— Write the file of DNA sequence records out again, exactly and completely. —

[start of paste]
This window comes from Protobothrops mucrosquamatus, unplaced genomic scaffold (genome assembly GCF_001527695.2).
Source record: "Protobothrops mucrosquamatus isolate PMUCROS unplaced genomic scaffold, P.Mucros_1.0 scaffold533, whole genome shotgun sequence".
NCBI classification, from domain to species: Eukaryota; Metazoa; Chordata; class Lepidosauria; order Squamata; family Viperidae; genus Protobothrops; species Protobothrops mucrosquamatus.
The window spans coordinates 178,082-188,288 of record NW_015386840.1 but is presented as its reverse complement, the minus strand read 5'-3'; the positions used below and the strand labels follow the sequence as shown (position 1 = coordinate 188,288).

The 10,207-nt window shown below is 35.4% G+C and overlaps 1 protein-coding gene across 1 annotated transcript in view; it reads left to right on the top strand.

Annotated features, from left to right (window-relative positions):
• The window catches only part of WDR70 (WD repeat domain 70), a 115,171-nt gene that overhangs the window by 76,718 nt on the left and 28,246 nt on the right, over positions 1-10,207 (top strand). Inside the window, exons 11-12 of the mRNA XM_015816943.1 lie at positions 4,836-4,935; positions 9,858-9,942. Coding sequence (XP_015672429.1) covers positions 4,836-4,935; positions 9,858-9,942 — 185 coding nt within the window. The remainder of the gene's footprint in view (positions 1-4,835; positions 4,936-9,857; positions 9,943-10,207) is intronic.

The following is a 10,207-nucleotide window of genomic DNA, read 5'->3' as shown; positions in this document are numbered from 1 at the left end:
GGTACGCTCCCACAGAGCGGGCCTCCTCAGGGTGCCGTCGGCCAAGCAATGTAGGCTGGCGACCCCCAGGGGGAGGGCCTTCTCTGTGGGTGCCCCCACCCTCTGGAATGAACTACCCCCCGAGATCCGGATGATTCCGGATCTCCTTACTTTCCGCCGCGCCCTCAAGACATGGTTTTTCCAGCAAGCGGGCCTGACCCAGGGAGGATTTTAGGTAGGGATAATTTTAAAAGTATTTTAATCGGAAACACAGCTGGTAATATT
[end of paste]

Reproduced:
This window comes from Protobothrops mucrosquamatus, unplaced genomic scaffold (genome assembly GCF_001527695.2).
Source record: "Protobothrops mucrosquamatus isolate PMUCROS unplaced genomic scaffold, P.Mucros_1.0 scaffold533, whole genome shotgun sequence".
NCBI classification, from domain to species: Eukaryota; Metazoa; Chordata; class Lepidosauria; order Squamata; family Viperidae; genus Protobothrops; species Protobothrops mucrosquamatus.
The window spans coordinates 178,082-188,288 of record NW_015386840.1 but is presented as its reverse complement, the minus strand read 5'-3'; the positions used below and the strand labels follow the sequence as shown (position 1 = coordinate 188,288).

The 10,207-nt window shown below is 35.4% G+C and overlaps 1 protein-coding gene across 1 annotated transcript in view; it reads left to right on the top strand.

Annotated features, from left to right (window-relative positions):
• The window catches only part of WDR70 (WD repeat domain 70), a 115,171-nt gene that overhangs the window by 76,718 nt on the left and 28,246 nt on the right, over positions 1-10,207 (top strand). Inside the window, exons 11-12 of the mRNA XM_015816943.1 lie at positions 4,836-4,935; positions 9,858-9,942. Coding sequence (XP_015672429.1) covers positions 4,836-4,935; positions 9,858-9,942 — 185 coding nt within the window. The remainder of the gene's footprint in view (positions 1-4,835; positions 4,936-9,857; positions 9,943-10,207) is intronic.

The following is a 10,207-nucleotide window of genomic DNA, read 5'->3' as shown; positions in this document are numbered from 1 at the left end:
GGTACGCTCCCACAGAGCGGGCCTCCTCAGGGTGCCGTCGGCCAAGCAATGTAGGCTGGCGACCCCCAGGGGGAGGGCCTTCTCTGTGGGTGCCCCCACCCTCTGGAATGAACTACCCCCCGAGATCCGGATGATTCCGGATCTCCTTACTTTCCGCCGCGCCCTCAAGACATGGTTTTTCCAGCAAGCGGGCCTGACCCAGGGAGGATTTTAGGTAGGGATAATTTTAAAAGTATTTTAATCGGAAACACAGCTGGTAATATT